ARMs come with different terms. Common ARM terms are 3/1, 5/1, 7/1, and even 10/1. The first number indicates the number of years you’ll have your initial interest rate locked in. So, a 5/1 ARM will have the same interest rate and monthly payment for five years. The second number indicates how often the rate can change after the initial rate period. You’ll notice all the common ARMs can have their interest rate change every year after the initial fixed-rate term. By “change”, you’re right — the biggest pitfall with an ARM is the potential for the interest rate, and monthly payment, to go up every year after the initial fixed-rate term.  Watch our short video clip below that explains the 3 Reasons why you should consider an Adjustable Rate Mortgage.

 

 

If you’re interested in an ARM so you can buy the home you want, and save on the compounding effect of interest, you should work with an experienced mortgage professional to locate an ARM that has terms you can understand and live with. ARMs can have caps on the amount their interest rate can go up when the fixed-rate term ends. They can also have a cap on the total interest rate increase over the lifetime of the loan.

Sources

https://www.realtor.com/advice/finance/i-got-an-adjustable-rate-mortgage/

https://www.nerdwallet.com/blog/mortgages/pros-cons-adjustable-rate-mortgages/

https://www.cnbc.com/2019/08/23/why-you-might-want-to-rethink-getting-an-adjustable-rate-mortgage.html

 

https://www.mortgagecalculator.org/calcs/5-1-arm.php

California Platinum Loan Advice: How Can We Quickly Determine If It Is Financially Prudent for Us to Refinance Our 30-Year Mortgage?

Fixed Rate Refinancing and ARM

Refinancing a mortgage is a lot of work. But if you’re thinking about it, there are a few situations where your financial results will be well worth the effort. If you’re wondering if it makes financial sense for you to refinance your 30-year fixed rate mortgage, we’ve put together some factors to consider that will influence your decision.

Can you lower your mortgage interest rate?

Even if you lower your mortgage interest rate by less than 1%, you could benefit financially by refinancing your 30-year mortgage. If you’ve got a substantial mortgage, a rate reduction of .25% could save you money. You could be surprised to learn that your closing costs will be modest. The money you could save over the life of your mortgage will add up to more than just pocket change. If you have less than 20% equity in your home, you’ll also need to include mortgage insurance in your calculations.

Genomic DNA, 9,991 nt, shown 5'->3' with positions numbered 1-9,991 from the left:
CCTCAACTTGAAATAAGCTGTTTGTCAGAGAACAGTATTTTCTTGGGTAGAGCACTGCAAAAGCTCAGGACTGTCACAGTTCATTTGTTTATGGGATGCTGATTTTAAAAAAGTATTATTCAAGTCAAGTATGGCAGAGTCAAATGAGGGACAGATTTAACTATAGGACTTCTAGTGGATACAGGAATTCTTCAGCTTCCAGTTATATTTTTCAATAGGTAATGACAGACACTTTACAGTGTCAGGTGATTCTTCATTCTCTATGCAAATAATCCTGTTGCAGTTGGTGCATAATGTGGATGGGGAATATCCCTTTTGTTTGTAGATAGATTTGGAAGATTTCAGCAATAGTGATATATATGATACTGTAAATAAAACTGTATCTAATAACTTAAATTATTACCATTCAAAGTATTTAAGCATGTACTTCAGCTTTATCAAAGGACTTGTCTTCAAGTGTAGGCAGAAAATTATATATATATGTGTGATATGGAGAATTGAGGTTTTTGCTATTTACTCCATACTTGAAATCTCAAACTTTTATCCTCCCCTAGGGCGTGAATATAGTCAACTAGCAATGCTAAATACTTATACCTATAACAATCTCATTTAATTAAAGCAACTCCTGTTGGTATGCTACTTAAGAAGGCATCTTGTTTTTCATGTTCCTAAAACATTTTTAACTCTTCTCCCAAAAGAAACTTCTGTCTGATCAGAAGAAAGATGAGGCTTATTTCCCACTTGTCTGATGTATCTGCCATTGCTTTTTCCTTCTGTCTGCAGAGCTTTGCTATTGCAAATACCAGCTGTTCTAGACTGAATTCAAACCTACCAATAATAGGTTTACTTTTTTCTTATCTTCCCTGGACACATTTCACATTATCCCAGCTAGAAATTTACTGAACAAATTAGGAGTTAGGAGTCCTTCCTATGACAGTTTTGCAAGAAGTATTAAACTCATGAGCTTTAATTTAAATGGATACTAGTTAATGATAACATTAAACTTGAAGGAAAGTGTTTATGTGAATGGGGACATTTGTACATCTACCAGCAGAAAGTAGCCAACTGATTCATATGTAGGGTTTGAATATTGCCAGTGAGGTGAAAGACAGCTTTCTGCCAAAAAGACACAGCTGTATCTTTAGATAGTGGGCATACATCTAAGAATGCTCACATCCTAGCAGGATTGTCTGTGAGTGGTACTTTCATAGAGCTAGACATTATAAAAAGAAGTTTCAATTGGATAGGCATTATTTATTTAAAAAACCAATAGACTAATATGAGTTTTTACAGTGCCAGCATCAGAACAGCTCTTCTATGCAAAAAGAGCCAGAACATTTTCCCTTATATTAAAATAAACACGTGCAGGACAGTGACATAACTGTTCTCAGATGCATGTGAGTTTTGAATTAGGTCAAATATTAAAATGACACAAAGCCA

You may also be able to locate refinancing options with low to minimal closing costs, including a VA Streamline or IRRRL refinance loan for Veterans and an FHA Streamline refinance loan.

Should you refinance an adjustable rate mortgage (ARM) to a low fixed-rate mortgage?

As this article is written, home loan interest rates are low, and few people are opting for adjustable rate mortgages (ARMS). But if you have an older ARM, it could make financial sense for you to refinance it to a low fixed-rate 30-year mortgage. There’s no guarantee that mortgage interest rates will remain low. Locking in your interest rate at a low APR could make excellent financial sense.

Can we refinance our mortgage to reduce our debt burden?

If you have significant equity built up in your home, you may be able to use a cash-out refinance to use the funds to pay down high interest-rate debt. If you’re paying off high-balance, high-interest rate credit cards, you could save thousands of dollars by using a cash-out refinance. This option makes sense only if you have enough equity in your home and can continue to keep your monthly mortgage payments affordable.

Finally, you may be able to refinance your mortgage by shortening the term of your loan. If you plan to stay in your home and can afford the monthly payments on a 15-year mortgage instead of a 30-year mortgage, you will save thousands of dollars by cutting the loan term in half. Contact us here at California Platinum Loans to find out if a refinance makes financial sense for your particular situation.

Sources

https://www.investopedia.com/mortgage/refinance/when-and-when-not-to-refinance-mortgage/